Related topics are:

Change the Port for OpenSSH on Windows 2019

Configure OpenSSH SFTP on Windows 2019

MySQL Performance Tuning

I have used mysqltuner script for a couple of years on and off. While doing some MySQL Performance Tuning research this week I came across the MySQL Tuning Primer which I found to be also useful for some clarity on configuration settings that could be readily updated. However, that one has not been updated for some time and reports the slow_query_log as not running when I know it is, states that there is no InnoDB support, which is odd as that is the default storage engine, and having another look I found a more up-to-date version at That said it is still not up-to-date as it is offering this counter-intuitive advice:

You are using MySQL 8.0.27, no query cache is supported.
I recommend an upgrade to MySQL 4.1 or better

Which suggests that it could use some work, but it still provides some good pointers, and as always YMMV aka ‘your mileage may vary’.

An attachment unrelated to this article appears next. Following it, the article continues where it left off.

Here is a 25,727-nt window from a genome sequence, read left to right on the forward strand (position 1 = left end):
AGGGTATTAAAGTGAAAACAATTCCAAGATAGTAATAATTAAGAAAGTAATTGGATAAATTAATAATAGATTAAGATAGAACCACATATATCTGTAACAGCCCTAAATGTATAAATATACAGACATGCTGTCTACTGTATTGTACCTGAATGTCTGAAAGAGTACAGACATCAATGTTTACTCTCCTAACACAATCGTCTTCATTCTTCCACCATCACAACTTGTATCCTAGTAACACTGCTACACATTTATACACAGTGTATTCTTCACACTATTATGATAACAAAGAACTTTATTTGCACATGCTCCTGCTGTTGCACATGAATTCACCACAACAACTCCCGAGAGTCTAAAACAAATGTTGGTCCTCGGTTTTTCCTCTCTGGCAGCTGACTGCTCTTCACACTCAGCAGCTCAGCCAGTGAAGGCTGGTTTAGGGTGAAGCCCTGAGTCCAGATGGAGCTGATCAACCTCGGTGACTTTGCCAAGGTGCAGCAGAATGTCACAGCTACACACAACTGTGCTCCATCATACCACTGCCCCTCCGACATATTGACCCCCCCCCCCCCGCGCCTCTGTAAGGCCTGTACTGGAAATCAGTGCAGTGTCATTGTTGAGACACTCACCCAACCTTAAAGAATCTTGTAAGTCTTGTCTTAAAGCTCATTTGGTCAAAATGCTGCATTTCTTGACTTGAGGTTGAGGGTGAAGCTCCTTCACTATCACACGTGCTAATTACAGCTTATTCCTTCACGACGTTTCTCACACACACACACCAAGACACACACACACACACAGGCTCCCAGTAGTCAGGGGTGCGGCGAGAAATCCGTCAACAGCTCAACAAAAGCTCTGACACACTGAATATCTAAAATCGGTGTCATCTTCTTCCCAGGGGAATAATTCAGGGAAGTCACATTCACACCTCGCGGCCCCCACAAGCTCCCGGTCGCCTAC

So back to my server, and mysqltuner script and covering some of the issues raised on the test server.

Using mysqltuner gave me the following commentary on the first pass:

General recommendations:
Check warning line(s) in /var/log/mysqld.log file
Check error line(s) in /var/log/mysqld.log file
MySQL was started within the last 24 hours - recommendations may be inaccurate
Reduce your overall MySQL memory footprint for system stability
Dedicate this server to your database for highest performance.
Configure your accounts with ip or subnets only, then update your configuration with skip-name-resolve=1
We will suggest raising the 'join_buffer_size' until JOINs not using indexes are found.
(specially the conclusions at the bottom of the page).
Performance schema should be activated for better diagnostics
Before changing innodb_log_file_size and/or innodb_log_files_in_group read this:
Variables to adjust:
*** MySQL's maximum memory usage is dangerously high ***
*** Add RAM before increasing MySQL buffer variables ***
join_buffer_size (> 256.0K, or always use indexes with JOINs)
table_definition_cache(4000) > 7166 or -1 (autosizing if supported)
performance_schema = ON enable PFS
innodb_buffer_pool_size (>= 1.5G) if possible.
innodb_log_file_size should be (=16M) if possible, so InnoDB total log files size equals to 25% of buffer pool size.

I also grabbed a suggested config for my.cnf from and used that as a basis for my next test run.

After a few tweaks, mysqltuner reports a better starting position:

General recommendations:
    Check warning line(s) in /var/lib/mysql/mysql_error.log file